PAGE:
1  
All the answers so far are viable except for this one. It'll work but doing it like this is just asking for trouble down the line. A single misplaced 1 or 0 is all it will take to break stuff, and all just to save a bit of typing. – LukeH Aug 5 '11 at 11:48
1  
when you have 19 flags, then this saving is not a little bit, and this helps to understanding work with this flags – Artur Keyan Aug 5 '11 at 11:58
1  
@Artur: Yes, but setting up a few constants for common usages, for example, is going to be more readable and less breakable. I wouldn't know whether to laugh or cry if I saw something like this in production code. – LukeH Aug 5 '11 at 12:08

Code below should get a value containing all flags (could easily be made into a generic method), you can then do AllFlags & ~FlagToRemove to get all but one flag.

AllFlags = (EnumFlagType)Enum.GetValues(typeof(EnumFlagType))
                             .Cast<int>().Aggregate((acc, next) => acc | next);

[Flags]
enum TestEnum { one = 1, two = 2, three = 4, four = 8 };

void Main()
{

    var AllFlags = (TestEnum)Enum.GetValues(typeof(TestEnum))
                             .Cast<int>().Aggregate((acc, next) => acc | next);

    Console.WriteLine(AllFlags); // Prints "one, two, three, four"

    Console.WriteLine(AllFlags & ~two); // Prints "one, three, four"
}
share|improve this answer
    
+1 I believe this is the most generic approach – sll Aug 5 '11 at 10:52
2  
I dont think calling Sum is good idea here. This will fail if you have 'masks' or composite values defined in the enumeration. You probably want a BitwiseOr() in the place of Sum(). – leppie Aug 5 '11 at 10:53
    
@leppie, good catch, didn't think of mask values. – George Duckett Aug 5 '11 at 10:55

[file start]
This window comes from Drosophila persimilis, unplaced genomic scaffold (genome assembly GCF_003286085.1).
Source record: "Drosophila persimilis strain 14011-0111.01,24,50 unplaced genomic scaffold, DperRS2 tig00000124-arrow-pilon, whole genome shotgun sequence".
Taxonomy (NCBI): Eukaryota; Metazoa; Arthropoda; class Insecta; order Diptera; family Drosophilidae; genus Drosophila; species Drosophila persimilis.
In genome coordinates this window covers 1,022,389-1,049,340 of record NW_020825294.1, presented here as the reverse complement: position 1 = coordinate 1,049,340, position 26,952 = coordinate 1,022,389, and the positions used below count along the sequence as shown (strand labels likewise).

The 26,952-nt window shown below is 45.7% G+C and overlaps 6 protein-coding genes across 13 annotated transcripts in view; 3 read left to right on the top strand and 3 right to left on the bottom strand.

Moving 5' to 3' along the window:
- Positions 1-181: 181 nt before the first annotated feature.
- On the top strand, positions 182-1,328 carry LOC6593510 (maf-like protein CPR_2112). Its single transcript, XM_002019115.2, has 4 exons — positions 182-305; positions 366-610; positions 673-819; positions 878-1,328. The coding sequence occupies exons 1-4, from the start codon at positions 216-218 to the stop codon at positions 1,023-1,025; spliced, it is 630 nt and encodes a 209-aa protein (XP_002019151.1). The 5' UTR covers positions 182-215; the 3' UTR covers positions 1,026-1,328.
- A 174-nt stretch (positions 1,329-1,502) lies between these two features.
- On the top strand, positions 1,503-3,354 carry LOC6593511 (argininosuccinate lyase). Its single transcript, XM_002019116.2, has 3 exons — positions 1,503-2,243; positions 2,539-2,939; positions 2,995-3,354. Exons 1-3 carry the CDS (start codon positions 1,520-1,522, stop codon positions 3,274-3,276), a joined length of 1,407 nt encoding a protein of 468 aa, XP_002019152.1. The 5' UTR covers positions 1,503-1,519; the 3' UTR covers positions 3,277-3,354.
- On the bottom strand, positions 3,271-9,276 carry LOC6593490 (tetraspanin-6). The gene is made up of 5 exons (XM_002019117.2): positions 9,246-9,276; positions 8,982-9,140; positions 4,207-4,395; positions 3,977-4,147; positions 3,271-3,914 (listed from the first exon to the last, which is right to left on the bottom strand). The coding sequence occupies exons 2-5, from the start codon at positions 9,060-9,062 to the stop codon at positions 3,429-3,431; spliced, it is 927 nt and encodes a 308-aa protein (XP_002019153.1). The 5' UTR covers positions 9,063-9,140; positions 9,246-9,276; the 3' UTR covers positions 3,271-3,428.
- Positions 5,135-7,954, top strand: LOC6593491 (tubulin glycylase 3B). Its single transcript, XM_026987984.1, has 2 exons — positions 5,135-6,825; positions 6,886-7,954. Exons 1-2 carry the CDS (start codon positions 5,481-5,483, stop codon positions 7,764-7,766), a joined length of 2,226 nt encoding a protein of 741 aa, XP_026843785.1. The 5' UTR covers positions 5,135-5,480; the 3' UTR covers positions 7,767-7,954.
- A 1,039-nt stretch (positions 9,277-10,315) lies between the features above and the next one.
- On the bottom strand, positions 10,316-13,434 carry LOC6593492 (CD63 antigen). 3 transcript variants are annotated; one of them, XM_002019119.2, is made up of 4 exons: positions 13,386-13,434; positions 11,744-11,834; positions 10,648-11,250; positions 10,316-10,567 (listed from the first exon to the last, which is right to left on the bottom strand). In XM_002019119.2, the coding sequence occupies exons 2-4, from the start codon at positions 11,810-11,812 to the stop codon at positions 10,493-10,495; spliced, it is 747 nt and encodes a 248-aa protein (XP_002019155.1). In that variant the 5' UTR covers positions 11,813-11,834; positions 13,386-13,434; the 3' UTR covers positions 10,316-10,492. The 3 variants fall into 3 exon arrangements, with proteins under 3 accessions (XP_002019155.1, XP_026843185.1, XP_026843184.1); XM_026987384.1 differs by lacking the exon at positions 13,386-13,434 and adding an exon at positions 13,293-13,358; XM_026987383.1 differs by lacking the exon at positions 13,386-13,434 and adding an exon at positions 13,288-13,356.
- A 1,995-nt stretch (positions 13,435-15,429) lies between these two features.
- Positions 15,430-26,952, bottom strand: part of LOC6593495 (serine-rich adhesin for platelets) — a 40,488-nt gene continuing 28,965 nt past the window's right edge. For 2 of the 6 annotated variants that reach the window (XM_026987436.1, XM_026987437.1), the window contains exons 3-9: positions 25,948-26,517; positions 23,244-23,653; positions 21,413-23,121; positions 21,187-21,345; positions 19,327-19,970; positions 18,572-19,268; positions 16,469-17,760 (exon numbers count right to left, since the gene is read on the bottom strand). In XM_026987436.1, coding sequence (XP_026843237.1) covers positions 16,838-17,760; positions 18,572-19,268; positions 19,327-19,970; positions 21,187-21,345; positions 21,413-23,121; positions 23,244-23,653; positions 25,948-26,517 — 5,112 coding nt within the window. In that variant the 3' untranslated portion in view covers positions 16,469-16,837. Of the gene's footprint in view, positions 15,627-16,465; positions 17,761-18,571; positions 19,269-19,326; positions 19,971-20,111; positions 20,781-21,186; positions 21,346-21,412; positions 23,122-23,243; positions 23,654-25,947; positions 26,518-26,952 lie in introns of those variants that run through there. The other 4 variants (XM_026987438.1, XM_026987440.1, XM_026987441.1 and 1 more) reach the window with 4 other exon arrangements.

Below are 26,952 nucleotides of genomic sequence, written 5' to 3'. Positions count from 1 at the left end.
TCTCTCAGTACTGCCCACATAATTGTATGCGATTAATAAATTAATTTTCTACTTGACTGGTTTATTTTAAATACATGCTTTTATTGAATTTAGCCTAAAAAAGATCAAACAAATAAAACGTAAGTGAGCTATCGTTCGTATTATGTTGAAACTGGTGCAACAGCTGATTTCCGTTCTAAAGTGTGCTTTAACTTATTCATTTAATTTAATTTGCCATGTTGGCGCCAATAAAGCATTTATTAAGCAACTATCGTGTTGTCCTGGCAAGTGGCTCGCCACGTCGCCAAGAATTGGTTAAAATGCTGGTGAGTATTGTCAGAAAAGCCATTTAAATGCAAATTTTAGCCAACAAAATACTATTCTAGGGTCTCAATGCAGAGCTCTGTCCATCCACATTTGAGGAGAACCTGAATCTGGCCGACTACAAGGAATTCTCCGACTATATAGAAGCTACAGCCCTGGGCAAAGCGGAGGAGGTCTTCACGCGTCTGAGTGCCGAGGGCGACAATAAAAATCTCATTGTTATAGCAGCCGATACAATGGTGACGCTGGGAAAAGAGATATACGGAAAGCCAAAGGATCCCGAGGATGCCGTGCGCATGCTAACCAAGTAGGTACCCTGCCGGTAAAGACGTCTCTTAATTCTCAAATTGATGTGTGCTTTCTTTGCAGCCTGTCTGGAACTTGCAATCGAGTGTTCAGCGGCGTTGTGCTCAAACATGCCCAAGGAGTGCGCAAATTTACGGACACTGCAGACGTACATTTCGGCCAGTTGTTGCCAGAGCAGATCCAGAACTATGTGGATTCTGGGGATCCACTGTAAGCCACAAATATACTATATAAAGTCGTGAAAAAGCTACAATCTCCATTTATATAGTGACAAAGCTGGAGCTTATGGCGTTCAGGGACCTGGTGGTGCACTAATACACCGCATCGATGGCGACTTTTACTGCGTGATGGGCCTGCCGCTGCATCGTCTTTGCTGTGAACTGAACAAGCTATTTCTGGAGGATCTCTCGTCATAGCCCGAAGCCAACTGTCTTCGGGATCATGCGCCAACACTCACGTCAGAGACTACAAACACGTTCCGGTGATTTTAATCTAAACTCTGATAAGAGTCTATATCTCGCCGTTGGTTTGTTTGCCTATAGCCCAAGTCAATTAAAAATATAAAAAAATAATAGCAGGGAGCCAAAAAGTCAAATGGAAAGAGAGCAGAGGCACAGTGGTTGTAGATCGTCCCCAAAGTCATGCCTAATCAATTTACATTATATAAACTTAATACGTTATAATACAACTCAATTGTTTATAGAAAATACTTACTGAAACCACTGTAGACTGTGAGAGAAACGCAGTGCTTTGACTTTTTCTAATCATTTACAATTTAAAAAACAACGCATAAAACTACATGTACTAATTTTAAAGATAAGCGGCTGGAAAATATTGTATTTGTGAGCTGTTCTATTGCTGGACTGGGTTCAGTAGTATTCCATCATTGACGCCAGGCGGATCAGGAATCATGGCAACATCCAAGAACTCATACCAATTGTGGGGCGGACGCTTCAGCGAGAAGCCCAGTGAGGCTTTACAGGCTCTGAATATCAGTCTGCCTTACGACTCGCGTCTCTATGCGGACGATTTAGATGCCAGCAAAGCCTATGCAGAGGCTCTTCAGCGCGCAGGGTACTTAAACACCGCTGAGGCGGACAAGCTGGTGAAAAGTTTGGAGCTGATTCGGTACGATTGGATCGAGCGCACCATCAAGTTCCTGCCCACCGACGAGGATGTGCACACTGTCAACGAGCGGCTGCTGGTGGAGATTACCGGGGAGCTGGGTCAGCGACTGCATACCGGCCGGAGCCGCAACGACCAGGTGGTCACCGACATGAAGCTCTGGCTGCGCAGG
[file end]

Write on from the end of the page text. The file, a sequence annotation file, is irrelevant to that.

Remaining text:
It's not a good way... Imagine that I want to write only 9 of 19 enum values xD – Chuck Norris Aug 5 '11 at 12:16
1  
My imagination isn't that good! In that case go with @Artur's answer, i just gave my answer as it keeps type safty and demonstrates a few different ideas. – George Duckett Aug 5 '11 at 18:39

Write static method:

public static class BindingFlagsHelper
{
    public static BindingFlags GetAllMethods()
    {
        return 
            BindingFlags.NonPublic | 
            BindingFlags.DeclaredOnly | 
            BindingFlags.Public | 
            BindingFlags.Instance | BindingFlags.Static;
    }
}
share|improve this answer
1  
I want easy and short way... Your way is same as mine, I don't see any differences)))) – Chuck Norris Aug 5 '11 at 10:40
1  
+1 - Downvote not warranted – Oded Aug 5 '11 at 10:47

You can use a variable to hold the interesting flags and pass that through:

BindingFlags myFlags = BindingFlags.NonPublic | BindingFlags.DeclaredOnly | BindingFlags.Public | BindingFlags.Instance | BindingFlags.Static;

foreach (MethodInfo mInfo in typeof(Program).GetMethods(myFlags))
{
     Console.WriteLine(mInfo.Name);
}
share|improve this answer

You won't be passing 5 parameters, you'll be passing only one int when the bitwise ors are done executing, you could put unlimited flags and '|' them and only one sizeof(int) parameter will be passed. You could make precomputed values with

const int my_val = flag_1|flag_3|flag_5;